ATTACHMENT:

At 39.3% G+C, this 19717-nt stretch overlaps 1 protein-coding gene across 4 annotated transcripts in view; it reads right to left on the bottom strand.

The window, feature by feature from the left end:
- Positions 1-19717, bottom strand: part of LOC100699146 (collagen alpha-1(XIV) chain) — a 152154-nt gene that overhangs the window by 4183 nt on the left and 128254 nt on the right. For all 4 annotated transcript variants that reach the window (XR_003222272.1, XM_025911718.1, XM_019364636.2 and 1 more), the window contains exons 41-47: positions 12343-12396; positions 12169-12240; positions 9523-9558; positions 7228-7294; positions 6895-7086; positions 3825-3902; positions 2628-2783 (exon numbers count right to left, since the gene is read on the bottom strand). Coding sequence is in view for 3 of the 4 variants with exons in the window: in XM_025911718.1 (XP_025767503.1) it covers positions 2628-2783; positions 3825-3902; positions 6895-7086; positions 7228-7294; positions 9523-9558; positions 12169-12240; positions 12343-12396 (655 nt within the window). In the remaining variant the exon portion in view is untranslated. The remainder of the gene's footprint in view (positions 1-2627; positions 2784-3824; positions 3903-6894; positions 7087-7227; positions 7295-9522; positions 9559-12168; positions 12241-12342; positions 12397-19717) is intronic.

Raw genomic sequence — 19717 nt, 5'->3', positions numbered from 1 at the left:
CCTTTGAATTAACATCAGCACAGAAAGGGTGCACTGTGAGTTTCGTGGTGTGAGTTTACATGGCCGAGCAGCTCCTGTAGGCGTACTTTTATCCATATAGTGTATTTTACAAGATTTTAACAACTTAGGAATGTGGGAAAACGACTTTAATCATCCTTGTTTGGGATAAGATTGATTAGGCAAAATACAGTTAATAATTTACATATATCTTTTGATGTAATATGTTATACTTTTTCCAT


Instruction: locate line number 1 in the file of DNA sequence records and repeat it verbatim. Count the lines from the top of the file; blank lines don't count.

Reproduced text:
At 39.3% G+C, this 19717-nt stretch overlaps 1 protein-coding gene across 4 annotated transcripts in view; it reads right to left on the bottom strand.